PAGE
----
Dressing a Ship

During holidays, at regattas or on other special occasions, dressing a ship in brightly colored flags has been a long and fun tradition. Not only does it look festive, but it also pays homage to centuries of maritime history. The flags which are used for dressing ships are known as the International Code of Signal Flags, often called alphabet flags because each flag represents a particular letter or number.

Different countries have different traditions for the order of flags, and the order is also different depending on whether it is a naval vessel or private vessel. However, in the U.S., Chapman’s Piloting & Seamanship recommends the following order for dressing a private vessel with signal flags starting from the front of the boat:

 

 

 

AB2, UJ1, KE3, GH6, IV5, FL4, DM7, PO3rd Repeater, RN1st Repeater, ST0, CX9 WQ8, ZY2nd Repeater. 

 

The idea is to create a pleasing pattern of colors with two flags (letters) followed by a pennant (number), repeated over and over from bow to stern. The string of flags should be raised to the masthead.

In addition to the string of signal flags, the national ensign should be flown at the stern staff, from 8 am to sunset. For sport fishing boats, it can be impractical to fly the national ensign from a stern flagstaff, so the ensign may be flown from the aft part of the superstructure.

The Flags

Maritime signal flags have a rich history, dating back to at least 1500s, when the use of banners were flown as a form of communication at sea. By the mid-17th century, the Duke of York developed a unified system of naval codes which eventually became the International Code of Signals we know today.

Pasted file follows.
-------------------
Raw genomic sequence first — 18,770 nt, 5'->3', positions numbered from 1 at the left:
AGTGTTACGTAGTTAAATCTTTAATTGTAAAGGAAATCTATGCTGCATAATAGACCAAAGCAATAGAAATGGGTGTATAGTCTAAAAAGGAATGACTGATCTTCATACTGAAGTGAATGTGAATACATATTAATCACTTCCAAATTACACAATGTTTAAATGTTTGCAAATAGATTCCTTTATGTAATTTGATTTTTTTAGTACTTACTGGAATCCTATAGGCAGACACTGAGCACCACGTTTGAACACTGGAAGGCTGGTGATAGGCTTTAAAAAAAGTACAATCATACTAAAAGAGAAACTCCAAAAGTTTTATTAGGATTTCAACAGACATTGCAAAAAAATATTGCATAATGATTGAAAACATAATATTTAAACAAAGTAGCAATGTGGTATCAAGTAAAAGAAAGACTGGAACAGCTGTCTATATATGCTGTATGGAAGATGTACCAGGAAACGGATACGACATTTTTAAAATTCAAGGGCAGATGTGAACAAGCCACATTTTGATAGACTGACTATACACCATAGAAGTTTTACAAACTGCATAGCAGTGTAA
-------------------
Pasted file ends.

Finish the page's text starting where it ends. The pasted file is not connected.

Each letter is represented by a particular flag which has a specific meaning. In addition, there are separate numeric pennants which when used with letter flags, convey different messages. For example, if a ship is using the Medical Signal Code of “BR 2” (two flags and a pennant) the vessel is stating that it requires a helicopter urgently with a doctor. When used in combinations like the previous example, the alphanumeric flags can literally convey thousands of messages!

As a boater there is no real neccessity to know the meaning of all the flags. However, a few are important to know. The letter “A” or Alfa is the international signal for “diver down, keep well clear at slow speed,” the letter “Q” or Quebec means “Pratique” and must be flown when first entering a port of another country (t is a request to be boarded by the customs agent of that country and be given clearance) and the letter “O” or Oscar means “man overboard” (seen attached to the MOB pole).

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